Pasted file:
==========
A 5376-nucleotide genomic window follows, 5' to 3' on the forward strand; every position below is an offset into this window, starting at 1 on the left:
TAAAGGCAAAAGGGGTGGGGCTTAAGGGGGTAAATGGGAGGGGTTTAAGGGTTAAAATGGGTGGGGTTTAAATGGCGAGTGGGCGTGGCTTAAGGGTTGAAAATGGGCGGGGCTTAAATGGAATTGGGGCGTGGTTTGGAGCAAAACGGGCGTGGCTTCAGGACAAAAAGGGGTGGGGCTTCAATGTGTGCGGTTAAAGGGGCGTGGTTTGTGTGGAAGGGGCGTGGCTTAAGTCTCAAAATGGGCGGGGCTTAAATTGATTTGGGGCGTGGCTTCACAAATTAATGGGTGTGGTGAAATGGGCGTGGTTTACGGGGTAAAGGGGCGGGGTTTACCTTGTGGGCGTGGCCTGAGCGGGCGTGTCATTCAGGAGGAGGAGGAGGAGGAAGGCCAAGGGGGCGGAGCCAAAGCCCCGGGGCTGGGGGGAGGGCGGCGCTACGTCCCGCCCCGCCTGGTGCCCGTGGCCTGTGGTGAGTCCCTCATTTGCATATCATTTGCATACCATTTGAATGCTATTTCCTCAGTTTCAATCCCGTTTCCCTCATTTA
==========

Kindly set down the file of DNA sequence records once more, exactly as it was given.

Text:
A 5376-nucleotide genomic window follows, 5' to 3' on the forward strand; every position below is an offset into this window, starting at 1 on the left:
TAAAGGCAAAAGGGGTGGGGCTTAAGGGGGTAAATGGGAGGGGTTTAAGGGTTAAAATGGGTGGGGTTTAAATGGCGAGTGGGCGTGGCTTAAGGGTTGAAAATGGGCGGGGCTTAAATGGAATTGGGGCGTGGTTTGGAGCAAAACGGGCGTGGCTTCAGGACAAAAAGGGGTGGGGCTTCAATGTGTGCGGTTAAAGGGGCGTGGTTTGTGTGGAAGGGGCGTGGCTTAAGTCTCAAAATGGGCGGGGCTTAAATTGATTTGGGGCGTGGCTTCACAAATTAATGGGTGTGGTGAAATGGGCGTGGTTTACGGGGTAAAGGGGCGGGGTTTACCTTGTGGGCGTGGCCTGAGCGGGCGTGTCATTCAGGAGGAGGAGGAGGAGGAAGGCCAAGGGGGCGGAGCCAAAGCCCCGGGGCTGGGGGGAGGGCGGCGCTACGTCCCGCCCCGCCTGGTGCCCGTGGCCTGTGGTGAGTCCCTCATTTGCATATCATTTGCATACCATTTGAATGCTATTTCCTCAGTTTCAATCCCGTTTCCCTCATTTA